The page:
[Mesa-dev] [PATCH 0/5] Improvements to the vec4 spilling code

Iago Toral Quiroga itoral at igalia.com
Fri Jul 24 04:31:47 PDT 2015


I have been looking a bit into the vec4 spilling code and this series 
implements a few improvements. The main changes are in patches 1 and 4,
that add small optimizations. The remaining patches are all minor changes.

Also, I noticed that enabling spilling of everything (which is what I used to
test these changes) makes additional piglit tests to fail for some reason. I did
not look into why this happens, but I noticed that this series seems to improve
things slightly for some reason, probably because with this we save a few
scratch loads in some cases. Specifically I get these results in my
IvyBridge laptop for a full piglit run forcing spilling of everything on the
vec4 backend:

With master:
crash: 5, fail: 205, pass: 18630, skip: 9187, warn: 3 -

With this series:
crash: 5, fail: 191, pass: 18639, skip: 9192, warn: 3 -

Besides the changes implemented in this series I also evaluated other ideas
based on initial work by Ben, however, I ended up discarding them because they
would not bring the benefits he was anticipating. I discuss the rationale
below for each one:

1) Reuse the same vgrf for all the scratch reads

The current code allocates a new vgrf every time the spilled register
is read by any instruction, but even if that increases the vgrf count, it is
actually the key for the spilling to be successful. As far as I understand
the register allocation process, we run into the need to spill when we have
conflicts between live vgrfs that can't be allocated simultaneously. These
conflicts, in the end, come from the live analysis, and generally, the longer
the life span of a vgrf, the more difficult its allocation will be. This
makes sense. Once we have decided to spill a register, what we do is that
we turn it into multiple vgrfs that are short-lived. Because these registers
are short lived, they can be easily allocated and we reduce the average number
of conflicts in the allocation process, taking us one step closer to success.
If, on the other hand, we reuse the same vgrf for all scratch reads of the
spilled register, we end up with a vgrf that has exactly the same life span
as the register we spilled, and thus, it has exactly the same conflicts, that is,
we end up exactly in the same situation we were before, only that now we have
one extra vgrf on top. It is even worse if we try to allocate a single vgrf for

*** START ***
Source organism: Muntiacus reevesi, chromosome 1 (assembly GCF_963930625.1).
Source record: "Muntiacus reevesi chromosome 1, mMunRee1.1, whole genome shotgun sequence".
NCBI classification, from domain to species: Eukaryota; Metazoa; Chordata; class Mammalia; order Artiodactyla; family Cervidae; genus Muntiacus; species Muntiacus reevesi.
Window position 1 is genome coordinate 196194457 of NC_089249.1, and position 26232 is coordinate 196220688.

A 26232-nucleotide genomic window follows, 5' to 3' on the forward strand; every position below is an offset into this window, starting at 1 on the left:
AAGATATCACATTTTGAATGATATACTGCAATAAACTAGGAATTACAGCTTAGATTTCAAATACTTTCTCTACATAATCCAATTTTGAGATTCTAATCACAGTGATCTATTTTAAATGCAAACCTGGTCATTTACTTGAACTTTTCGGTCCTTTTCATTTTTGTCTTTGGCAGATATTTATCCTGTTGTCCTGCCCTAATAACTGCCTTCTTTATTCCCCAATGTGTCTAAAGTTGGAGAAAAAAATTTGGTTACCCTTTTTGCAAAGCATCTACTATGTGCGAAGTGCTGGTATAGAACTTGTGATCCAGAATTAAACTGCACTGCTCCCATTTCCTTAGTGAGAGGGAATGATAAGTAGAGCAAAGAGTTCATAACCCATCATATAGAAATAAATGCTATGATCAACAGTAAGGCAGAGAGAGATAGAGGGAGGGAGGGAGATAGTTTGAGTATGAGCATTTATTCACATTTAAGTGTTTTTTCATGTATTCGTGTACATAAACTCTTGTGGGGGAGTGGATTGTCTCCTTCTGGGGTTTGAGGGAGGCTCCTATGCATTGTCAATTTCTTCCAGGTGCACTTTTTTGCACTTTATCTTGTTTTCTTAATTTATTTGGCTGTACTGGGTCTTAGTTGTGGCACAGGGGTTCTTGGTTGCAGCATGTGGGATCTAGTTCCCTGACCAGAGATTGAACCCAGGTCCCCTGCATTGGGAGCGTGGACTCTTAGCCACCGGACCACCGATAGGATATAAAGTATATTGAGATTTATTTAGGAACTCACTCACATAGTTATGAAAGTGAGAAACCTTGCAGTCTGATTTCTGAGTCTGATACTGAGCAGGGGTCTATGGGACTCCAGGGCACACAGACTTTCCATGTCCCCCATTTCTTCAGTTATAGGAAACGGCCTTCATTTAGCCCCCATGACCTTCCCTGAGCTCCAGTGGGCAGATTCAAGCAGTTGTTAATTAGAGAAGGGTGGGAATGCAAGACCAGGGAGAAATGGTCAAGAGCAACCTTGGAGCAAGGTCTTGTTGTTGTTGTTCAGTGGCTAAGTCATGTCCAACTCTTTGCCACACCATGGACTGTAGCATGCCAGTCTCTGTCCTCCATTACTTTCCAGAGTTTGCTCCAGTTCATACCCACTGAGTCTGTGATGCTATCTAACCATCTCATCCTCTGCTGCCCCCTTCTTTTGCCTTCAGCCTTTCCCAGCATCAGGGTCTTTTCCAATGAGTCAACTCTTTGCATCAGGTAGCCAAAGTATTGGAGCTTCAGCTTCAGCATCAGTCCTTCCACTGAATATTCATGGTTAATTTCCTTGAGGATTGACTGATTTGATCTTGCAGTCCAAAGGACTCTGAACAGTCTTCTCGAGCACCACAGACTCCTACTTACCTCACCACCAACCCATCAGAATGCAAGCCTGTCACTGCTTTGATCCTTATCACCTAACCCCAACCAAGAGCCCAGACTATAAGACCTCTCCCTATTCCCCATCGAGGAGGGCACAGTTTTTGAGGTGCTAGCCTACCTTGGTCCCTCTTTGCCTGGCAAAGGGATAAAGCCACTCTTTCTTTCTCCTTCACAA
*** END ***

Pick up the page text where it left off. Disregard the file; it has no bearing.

all our spills, since that just wouldn't work (as soon as we try to spill more
than one operand of the same instruction we would have a problem).

2) Allow spilling of registers with size > 1

I think this is useless in the vec4 backend because by the time we reach
register allocation we won't have registers with size > 1. This is because
GRF array access is pushed to scratch and then the split_virtual_grfs
pass will split anything that still has size > 1 to things with size = 1.

To my shame I only realized this after doing the changes and noticing that
a full piglit run never hit the case of registers with size > 1.

3) Making spilling costly for adjacent registers

The idea here was to increase the spilling cost for vgrfs that were written by
one instruction and immediately used in the next.

This has one obvious problem and it is that it only considers two instructions.
If the same register is used again much later in the program code, it could
actually be the source of a lot of conflicts (because it is alive for all that
time) and we want to spill it. One of the patches in my series is based on this
idea, but what it does is to directly avoid the scratch read for that operand,
not prevent the register from being spilled.

The second problem with this is that the current algorithm that selects the 
best register to spill already considers this but in a broader, more useful way.
The algorithm selects the vgrf with the best benefit / cost ratio. The benefit
is computed based on the number of interferences that the vgrf produces, so
for a short-lived register that is only written once and immediately used,
it will compute a very small benefit that will make it unlikely to be selected
for spilling (actually, if this is the best we can spill that means that we 
will fail to allocate anyway, since spilling a register like this won't get us
any closer to a successful allocation!). On the other hand, if that same
register is used again much later in the program, the algorithm will probably
compute a high benefit, since it is likely that in this case, being a long-lived
register it would cause a lot of inteferences.

In summary, the current algorithm seems to handle this case more efficiently. 

Iago Toral Quiroga (5):
  i965/vec4: Only emit one scratch read per instruction for spilled
  i965/vec4: Remove checks for reladdr when checking for spillable
  i965/vec4: Register spilling should never see registers with size != 1
  i965/vec4: Don't emit scratch reads for a spilled register we have
    just written
  i965: Add a debug option for spilling everything in vec4 code

 src/mesa/drivers/dri/i965/brw_fs_reg_allocate.cpp  |  2 +-
 src/mesa/drivers/dri/i965/brw_vec4.cpp             |  2 +-
 .../drivers/dri/i965/brw_vec4_reg_allocate.cpp     | 60 ++++++++++++++++++----
 src/mesa/drivers/dri/i965/intel_debug.c            |  3 +-
 src/mesa/drivers/dri/i965/intel_debug.h            |  5 +-
 5 files changed, 57 insertions(+), 15 deletions(-)


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